In a World Set on Cruise Control
By Tibby Plasse
Technology is limitless, so infinite we’re unconscious of it. Our connectedness is a near phenomenon, and our accessibility has changed the personality of our culture. We follow our idols online, liking their daily photos. We can order anything in the world and have it delivered to our doorstep. If we don’t know an answer, we ask Google without ever looking at a book or speaking to another person.
This universe of immediacy is thrilling and terrifying at the same time. The ability to catch an entire series of Downton Abbey or the NFL rundown in one sitting keeps us happy—we’re up all night, not engaging with anyone around us, and anxious to click to the next episode. It’s likely our iPads are on the coffee table or near the dinner plate, with email and fan pages running. This is classic behavior for an autonomous adult. But for a child (“digital natives,” as they are deemed), this behavior is magnified exponentially.
Sadly, the buzzword “technology” is too commonplace for people to take seriously, especially when it comes to parenting. It’s thrown into the laundry basket of items to watch out for like wheat and sugar. And while there’s no right or wrong way to parent (it comes from the gut for most of us), the truth is technology is a beast in our daily lives. It’s replacing academic and physical activities that promote healthy development. And it’s really easy to hand your iPhone to your kids so you can finish a conversation, uninterrupted.
When we learn to pacify ourselves with distraction and stimulation, we lose the capacity to manage frustration and develop life skills. Dr. Catherine Steiner-Adair, a clinical psychologist specializing in child development, education, family relationships, and work-family balance, recently presented her studies and her book, The Big Disconnect, to a Jackson audience. Steiner-Adair began the conversation with facts from the epicenter of technology, Silicon Valley. “If you read about the folks in the [technology] industry, their children are most likely at a Waldorf School and don’t have access to iPads. … The tech industry understands how addictive technology is.”
Not too long ago a New York Times article on how Steve Jobs was a low-tech parent went viral on social media—yes, the founder of iPad culture refused to allow his own children access to the tablet.
So, if the founder of a billion-dollar industry isn’t allowing the video game Minecraft into his children’s lives, should you?
Steiner-Adair believes a written technology policy should be implemented into every household with children. This policy should then be signed and dated by both the parents and the children. “We need to raise children to be law-abiding citizens and to follow the rules,” she says. Steiner-Adair’s policy ultimately comes down to being an engaged parent. Responsible-use guidelines—for computer games, cellphones, computers, and iPads—teach that having access to any device is a privilege, and parents need to remember to enforce that. It’s not the technology’s fault for existing; it’s the job of a parent to bring balanced activity and development to their household.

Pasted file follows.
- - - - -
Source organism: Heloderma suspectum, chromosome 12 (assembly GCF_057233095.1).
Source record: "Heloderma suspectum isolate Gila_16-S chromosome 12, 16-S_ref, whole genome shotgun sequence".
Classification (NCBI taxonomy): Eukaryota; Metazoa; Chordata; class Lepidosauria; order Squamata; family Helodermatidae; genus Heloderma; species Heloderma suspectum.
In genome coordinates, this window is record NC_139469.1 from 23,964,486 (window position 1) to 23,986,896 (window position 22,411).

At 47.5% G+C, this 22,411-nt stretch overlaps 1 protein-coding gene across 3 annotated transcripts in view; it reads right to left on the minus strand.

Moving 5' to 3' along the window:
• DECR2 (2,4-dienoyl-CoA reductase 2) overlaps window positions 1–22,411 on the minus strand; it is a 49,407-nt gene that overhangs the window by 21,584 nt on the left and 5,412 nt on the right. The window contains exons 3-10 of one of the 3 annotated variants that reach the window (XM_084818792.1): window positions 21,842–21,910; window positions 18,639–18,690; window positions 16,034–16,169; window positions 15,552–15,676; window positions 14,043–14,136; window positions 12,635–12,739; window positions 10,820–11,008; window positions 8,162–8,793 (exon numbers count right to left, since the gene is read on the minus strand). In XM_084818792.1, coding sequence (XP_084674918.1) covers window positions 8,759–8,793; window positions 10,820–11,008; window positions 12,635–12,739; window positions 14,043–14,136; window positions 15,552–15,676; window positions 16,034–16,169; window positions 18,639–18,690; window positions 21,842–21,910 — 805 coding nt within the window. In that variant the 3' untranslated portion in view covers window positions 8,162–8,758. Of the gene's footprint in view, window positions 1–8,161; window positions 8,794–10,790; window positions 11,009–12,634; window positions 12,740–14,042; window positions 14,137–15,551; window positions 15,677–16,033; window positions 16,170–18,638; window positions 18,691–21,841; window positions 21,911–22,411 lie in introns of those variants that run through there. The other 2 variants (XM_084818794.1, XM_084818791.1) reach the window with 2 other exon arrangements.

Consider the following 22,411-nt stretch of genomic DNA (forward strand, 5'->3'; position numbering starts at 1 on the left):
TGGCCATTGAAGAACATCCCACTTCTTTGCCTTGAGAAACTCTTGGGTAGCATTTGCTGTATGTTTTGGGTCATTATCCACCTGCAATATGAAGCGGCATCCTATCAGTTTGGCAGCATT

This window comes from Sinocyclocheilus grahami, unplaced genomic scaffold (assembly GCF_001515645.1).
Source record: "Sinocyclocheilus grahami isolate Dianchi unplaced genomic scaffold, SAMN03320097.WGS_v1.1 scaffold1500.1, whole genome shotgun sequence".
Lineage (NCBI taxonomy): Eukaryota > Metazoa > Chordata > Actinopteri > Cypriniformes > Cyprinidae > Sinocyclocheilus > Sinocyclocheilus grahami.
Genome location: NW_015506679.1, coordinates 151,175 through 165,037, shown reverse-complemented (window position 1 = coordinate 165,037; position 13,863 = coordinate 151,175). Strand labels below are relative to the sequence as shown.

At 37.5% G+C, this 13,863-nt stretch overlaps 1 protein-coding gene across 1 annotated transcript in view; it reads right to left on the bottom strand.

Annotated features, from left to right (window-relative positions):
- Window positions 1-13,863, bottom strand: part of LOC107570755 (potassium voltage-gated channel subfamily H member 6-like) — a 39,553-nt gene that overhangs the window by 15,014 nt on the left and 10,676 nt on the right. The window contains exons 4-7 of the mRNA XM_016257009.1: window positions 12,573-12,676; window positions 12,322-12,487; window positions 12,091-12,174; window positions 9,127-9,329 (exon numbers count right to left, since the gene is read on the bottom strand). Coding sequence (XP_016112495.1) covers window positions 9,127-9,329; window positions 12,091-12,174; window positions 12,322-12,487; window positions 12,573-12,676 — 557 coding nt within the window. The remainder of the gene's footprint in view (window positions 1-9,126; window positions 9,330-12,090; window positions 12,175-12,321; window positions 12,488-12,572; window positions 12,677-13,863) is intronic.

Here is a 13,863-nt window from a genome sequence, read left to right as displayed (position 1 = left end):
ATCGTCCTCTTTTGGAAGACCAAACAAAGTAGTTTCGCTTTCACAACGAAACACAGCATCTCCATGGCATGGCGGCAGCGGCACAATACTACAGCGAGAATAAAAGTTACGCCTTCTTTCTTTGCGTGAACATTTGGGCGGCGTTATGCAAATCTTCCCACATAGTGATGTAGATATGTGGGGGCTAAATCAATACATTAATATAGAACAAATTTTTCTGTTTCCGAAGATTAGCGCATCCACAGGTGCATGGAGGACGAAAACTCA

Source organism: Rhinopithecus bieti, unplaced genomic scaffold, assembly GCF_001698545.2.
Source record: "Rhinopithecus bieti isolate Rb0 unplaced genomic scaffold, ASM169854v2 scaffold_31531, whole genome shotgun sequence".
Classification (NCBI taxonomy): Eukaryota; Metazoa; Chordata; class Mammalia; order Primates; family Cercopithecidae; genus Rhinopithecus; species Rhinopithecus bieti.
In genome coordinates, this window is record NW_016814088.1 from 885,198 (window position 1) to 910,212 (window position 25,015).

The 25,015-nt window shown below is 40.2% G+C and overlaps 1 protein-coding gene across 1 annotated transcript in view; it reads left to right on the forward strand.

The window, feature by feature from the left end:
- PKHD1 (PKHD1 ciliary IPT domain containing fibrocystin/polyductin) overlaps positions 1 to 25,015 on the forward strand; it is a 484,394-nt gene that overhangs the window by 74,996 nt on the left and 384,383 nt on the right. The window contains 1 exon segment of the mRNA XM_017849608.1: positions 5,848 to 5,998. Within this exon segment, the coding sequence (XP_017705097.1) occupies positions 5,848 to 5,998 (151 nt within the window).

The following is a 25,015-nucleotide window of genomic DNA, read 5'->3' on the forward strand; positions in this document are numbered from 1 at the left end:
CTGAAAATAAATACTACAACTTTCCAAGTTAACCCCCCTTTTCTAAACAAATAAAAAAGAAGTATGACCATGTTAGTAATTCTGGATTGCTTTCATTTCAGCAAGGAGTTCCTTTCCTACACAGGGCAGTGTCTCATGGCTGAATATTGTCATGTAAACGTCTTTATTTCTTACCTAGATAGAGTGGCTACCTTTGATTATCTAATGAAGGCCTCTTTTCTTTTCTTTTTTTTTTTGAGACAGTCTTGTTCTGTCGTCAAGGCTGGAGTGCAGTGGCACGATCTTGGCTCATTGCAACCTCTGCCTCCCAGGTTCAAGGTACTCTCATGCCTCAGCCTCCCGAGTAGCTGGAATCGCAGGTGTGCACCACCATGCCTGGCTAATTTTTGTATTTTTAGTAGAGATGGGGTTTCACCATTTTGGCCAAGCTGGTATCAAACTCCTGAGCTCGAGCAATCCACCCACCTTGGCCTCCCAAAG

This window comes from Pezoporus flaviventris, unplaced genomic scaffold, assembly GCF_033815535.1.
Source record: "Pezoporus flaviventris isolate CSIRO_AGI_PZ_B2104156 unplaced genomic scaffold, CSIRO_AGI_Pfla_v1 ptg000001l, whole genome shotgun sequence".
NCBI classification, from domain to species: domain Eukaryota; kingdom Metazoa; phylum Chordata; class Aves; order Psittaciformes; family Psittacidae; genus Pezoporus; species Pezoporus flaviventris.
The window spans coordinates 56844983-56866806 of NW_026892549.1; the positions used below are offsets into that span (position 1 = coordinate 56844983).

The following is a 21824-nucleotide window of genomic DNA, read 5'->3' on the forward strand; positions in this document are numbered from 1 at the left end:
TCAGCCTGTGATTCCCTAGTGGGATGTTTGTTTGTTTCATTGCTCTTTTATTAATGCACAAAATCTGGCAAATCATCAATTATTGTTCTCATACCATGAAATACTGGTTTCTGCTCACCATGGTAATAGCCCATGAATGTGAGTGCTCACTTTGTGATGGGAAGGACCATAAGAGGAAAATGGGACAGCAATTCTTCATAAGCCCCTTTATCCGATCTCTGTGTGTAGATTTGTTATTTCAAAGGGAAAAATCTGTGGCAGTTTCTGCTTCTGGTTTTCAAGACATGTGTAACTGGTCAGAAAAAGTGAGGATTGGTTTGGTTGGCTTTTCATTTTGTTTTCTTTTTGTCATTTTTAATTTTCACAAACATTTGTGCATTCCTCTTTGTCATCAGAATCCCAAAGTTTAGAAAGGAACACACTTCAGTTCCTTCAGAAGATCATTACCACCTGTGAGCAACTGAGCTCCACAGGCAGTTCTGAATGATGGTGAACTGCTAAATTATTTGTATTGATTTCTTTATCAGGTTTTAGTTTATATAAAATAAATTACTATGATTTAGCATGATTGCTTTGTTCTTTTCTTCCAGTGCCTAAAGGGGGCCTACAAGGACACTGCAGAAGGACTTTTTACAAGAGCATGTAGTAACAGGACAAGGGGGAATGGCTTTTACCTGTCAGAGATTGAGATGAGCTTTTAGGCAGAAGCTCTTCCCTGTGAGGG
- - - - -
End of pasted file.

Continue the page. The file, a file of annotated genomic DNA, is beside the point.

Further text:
Let’s face it—this policy is going to look different for every home, just as no one has the same schedule, food allergies, or favorite stuffed animal. Start by examining what’s happening at your dinner table. Are iPhones at the table? Is the TV on while everyone’s sitting down? What are you talking about: each other’s day, work, or video games? Writing down observations makes it impossible to avoid the truth. Beyond the dinner table, consider your time in transit to and from school. Are you listening to your kids recount their day, or are you taking a phone call? An appropriate acceptable-use policy can evolve from answering these questions, taking stock of your family culture, and modifying it if necessary.
Local screenwriter and novelist Jonah Lisa Dyer explains, “We rewrite our tech policy all the time.” Dyer relies on technology for her job, but she and her husband, Stephen, make very deliberate choices when it comes to their kids’ use. There’s no television in the main living area. Their kids have minimal iPad use during the week, and then on the weekend they’re allowed a significant amount of time to enjoy games like Minecraft.